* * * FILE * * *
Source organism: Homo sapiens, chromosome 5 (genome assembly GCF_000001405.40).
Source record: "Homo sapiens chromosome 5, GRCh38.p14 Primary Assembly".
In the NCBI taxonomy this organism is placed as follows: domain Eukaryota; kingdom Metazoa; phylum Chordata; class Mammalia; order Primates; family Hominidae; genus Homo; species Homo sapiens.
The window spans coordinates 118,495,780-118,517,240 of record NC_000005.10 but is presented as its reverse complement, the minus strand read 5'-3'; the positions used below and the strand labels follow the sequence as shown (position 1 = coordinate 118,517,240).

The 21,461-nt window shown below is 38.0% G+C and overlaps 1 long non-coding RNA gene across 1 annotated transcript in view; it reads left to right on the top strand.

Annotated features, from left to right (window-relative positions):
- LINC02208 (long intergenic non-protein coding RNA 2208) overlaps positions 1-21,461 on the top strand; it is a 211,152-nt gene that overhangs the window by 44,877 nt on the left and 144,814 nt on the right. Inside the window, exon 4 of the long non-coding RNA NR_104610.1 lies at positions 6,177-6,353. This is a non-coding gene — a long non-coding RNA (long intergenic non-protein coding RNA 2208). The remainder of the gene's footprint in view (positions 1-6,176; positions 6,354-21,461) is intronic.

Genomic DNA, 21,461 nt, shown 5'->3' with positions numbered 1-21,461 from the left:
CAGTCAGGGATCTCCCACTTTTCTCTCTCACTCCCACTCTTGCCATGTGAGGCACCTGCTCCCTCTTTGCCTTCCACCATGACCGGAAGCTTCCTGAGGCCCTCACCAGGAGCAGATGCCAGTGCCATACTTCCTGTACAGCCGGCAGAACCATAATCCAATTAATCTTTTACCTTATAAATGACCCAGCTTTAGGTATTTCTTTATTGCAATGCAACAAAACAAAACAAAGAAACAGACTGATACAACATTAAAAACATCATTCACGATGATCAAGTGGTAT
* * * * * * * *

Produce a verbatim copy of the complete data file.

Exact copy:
Source organism: Homo sapiens, chromosome 5 (genome assembly GCF_000001405.40).
Source record: "Homo sapiens chromosome 5, GRCh38.p14 Primary Assembly".
In the NCBI taxonomy this organism is placed as follows: domain Eukaryota; kingdom Metazoa; phylum Chordata; class Mammalia; order Primates; family Hominidae; genus Homo; species Homo sapiens.
The window spans coordinates 118,495,780-118,517,240 of record NC_000005.10 but is presented as its reverse complement, the minus strand read 5'-3'; the positions used below and the strand labels follow the sequence as shown (position 1 = coordinate 118,517,240).

The 21,461-nt window shown below is 38.0% G+C and overlaps 1 long non-coding RNA gene across 1 annotated transcript in view; it reads left to right on the top strand.

Annotated features, from left to right (window-relative positions):
- LINC02208 (long intergenic non-protein coding RNA 2208) overlaps positions 1-21,461 on the top strand; it is a 211,152-nt gene that overhangs the window by 44,877 nt on the left and 144,814 nt on the right. Inside the window, exon 4 of the long non-coding RNA NR_104610.1 lies at positions 6,177-6,353. This is a non-coding gene — a long non-coding RNA (long intergenic non-protein coding RNA 2208). The remainder of the gene's footprint in view (positions 1-6,176; positions 6,354-21,461) is intronic.

Genomic DNA, 21,461 nt, shown 5'->3' with positions numbered 1-21,461 from the left:
CAGTCAGGGATCTCCCACTTTTCTCTCTCACTCCCACTCTTGCCATGTGAGGCACCTGCTCCCTCTTTGCCTTCCACCATGACCGGAAGCTTCCTGAGGCCCTCACCAGGAGCAGATGCCAGTGCCATACTTCCTGTACAGCCGGCAGAACCATAATCCAATTAATCTTTTACCTTATAAATGACCCAGCTTTAGGTATTTCTTTATTGCAATGCAACAAAACAAAACAAAGAAACAGACTGATACAACATTAAAAACATCATTCACGATGATCAAGTGGTAT